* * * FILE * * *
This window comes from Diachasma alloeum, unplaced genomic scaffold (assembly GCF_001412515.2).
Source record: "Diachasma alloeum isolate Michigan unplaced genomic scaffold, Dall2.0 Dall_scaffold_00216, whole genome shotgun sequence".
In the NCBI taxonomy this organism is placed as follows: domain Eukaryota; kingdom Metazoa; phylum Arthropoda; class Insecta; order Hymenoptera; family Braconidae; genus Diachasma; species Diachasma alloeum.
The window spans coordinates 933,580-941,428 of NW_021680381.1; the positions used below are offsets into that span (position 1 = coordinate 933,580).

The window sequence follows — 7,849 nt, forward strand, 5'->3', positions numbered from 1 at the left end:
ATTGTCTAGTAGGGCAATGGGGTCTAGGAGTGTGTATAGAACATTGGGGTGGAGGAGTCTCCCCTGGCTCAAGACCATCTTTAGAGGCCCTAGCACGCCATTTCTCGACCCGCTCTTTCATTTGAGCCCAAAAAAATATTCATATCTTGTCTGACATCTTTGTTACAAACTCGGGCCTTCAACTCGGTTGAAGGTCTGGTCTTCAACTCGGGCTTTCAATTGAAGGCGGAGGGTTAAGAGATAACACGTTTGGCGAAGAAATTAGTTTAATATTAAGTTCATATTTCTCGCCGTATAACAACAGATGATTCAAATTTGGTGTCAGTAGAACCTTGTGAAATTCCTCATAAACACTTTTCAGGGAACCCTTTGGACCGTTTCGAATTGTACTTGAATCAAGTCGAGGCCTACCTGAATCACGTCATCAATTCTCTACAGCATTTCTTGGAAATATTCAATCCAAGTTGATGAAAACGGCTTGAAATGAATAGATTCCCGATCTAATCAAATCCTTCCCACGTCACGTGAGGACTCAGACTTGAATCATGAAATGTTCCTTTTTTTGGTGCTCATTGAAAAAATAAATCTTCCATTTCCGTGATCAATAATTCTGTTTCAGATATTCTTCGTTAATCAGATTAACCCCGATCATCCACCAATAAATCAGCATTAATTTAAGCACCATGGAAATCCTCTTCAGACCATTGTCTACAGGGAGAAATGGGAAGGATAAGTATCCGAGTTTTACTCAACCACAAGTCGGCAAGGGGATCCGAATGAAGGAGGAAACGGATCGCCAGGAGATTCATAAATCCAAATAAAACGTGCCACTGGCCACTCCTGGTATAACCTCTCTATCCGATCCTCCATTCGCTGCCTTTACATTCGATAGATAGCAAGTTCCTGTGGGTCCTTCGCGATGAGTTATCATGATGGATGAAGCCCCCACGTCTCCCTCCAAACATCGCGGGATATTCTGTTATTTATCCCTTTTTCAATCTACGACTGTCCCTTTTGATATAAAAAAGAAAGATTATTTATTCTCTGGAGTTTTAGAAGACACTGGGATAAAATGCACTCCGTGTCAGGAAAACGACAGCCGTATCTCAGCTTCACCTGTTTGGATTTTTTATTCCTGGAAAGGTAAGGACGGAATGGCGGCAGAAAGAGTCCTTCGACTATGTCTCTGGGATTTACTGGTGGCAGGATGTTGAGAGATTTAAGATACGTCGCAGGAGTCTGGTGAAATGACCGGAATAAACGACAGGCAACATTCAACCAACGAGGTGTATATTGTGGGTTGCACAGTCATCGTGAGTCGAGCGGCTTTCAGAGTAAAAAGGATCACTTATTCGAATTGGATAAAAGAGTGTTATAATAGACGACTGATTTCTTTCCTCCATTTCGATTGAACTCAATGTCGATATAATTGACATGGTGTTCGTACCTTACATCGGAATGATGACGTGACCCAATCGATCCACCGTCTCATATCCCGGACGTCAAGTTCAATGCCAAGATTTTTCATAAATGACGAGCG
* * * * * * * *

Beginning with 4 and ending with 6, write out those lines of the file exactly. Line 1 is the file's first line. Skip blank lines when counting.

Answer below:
The window spans coordinates 933,580-941,428 of NW_021680381.1; the positions used below are offsets into that span (position 1 = coordinate 933,580).

The window sequence follows — 7,849 nt, forward strand, 5'->3', positions numbered from 1 at the left end:
ATTGTCTAGTAGGGCAATGGGGTCTAGGAGTGTGTATAGAACATTGGGGTGGAGGAGTCTCCCCTGGCTCAAGACCATCTTTAGAGGCCCTAGCACGCCATTTCTCGACCCGCTCTTTCATTTGAGCCCAAAAAAATATTCATATCTTGTCTGACATCTTTGTTACAAACTCGGGCCTTCAACTCGGTTGAAGGTCTGGTCTTCAACTCGGGCTTTCAATTGAAGGCGGAGGGTTAAGAGATAACACGTTTGGCGAAGAAATTAGTTTAATATTAAGTTCATATTTCTCGCCGTATAACAACAGATGATTCAAATTTGGTGTCAGTAGAACCTTGTGAAATTCCTCATAAACACTTTTCAGGGAACCCTTTGGACCGTTTCGAATTGTACTTGAATCAAGTCGAGGCCTACCTGAATCACGTCATCAATTCTCTACAGCATTTCTTGGAAATATTCAATCCAAGTTGATGAAAACGGCTTGAAATGAATAGATTCCCGATCTAATCAAATCCTTCCCACGTCACGTGAGGACTCAGACTTGAATCATGAAATGTTCCTTTTTTTGGTGCTCATTGAAAAAATAAATCTTCCATTTCCGTGATCAATAATTCTGTTTCAGATATTCTTCGTTAATCAGATTAACCCCGATCATCCACCAATAAATCAGCATTAATTTAAGCACCATGGAAATCCTCTTCAGACCATTGTCTACAGGGAGAAATGGGAAGGATAAGTATCCGAGTTTTACTCAACCACAAGTCGGCAAGGGGATCCGAATGAAGGAGGAAACGGATCGCCAGGAGATTCATAAATCCAAATAAAACGTGCCACTGGCCACTCCTGGTATAACCTCTCTATCCGATCCTCCATTCGCTGCCTTTACATTCGATAGATAGCAAGTTCCTGTGGGTCCTTCGCGATGAGTTATCATGATGGATGAAGCCCCCACGTCTCCCTCCAAACATCGCGGGATATTCTGTTATTTATCCCTTTTTCAATCTACGACTGTCCCTTTTGATATAAAAAAGAAAGATTATTTATTCTCTGGAGTTTTAGAAGACACTGGGATAAAATGCACTCCGTGTCAGGAAAACGACAGCCGTATCTCAGCTTCACCTGTTTGGATTTTTTATTCCTGGAAAGGTAAGGACGGAATGGCGGCAGAAAGAGTCCTTCGACTATGTCTCTGGGATTTACTGGTGGCAGGATGTTGAGAGATTTAAGATACGTCGCAGGAGTCTGGTGAAATGACCGGAATAAACGACAGGCAACATTCAACCAACGAGGTGTATATTGTGGGTTGCACAGTCATCGTGAGTCGAGCGGCTTTCAGAGTAAAAAGGATCACTTATTCGAATTGGATAAAAGAGTGTTATAATAGACGACTGATTTCTTTCCTCCATTTCGATTGAACTCAATGTCGATATAATTGACATGGTGTTCGTACCTTACATCGGAATGATGACGTGACCCAATCGATCCACCGTCTCATATCCCGGACGTCAAGTTCAATGCCAAGATTTTTCATAAATGACGAGCG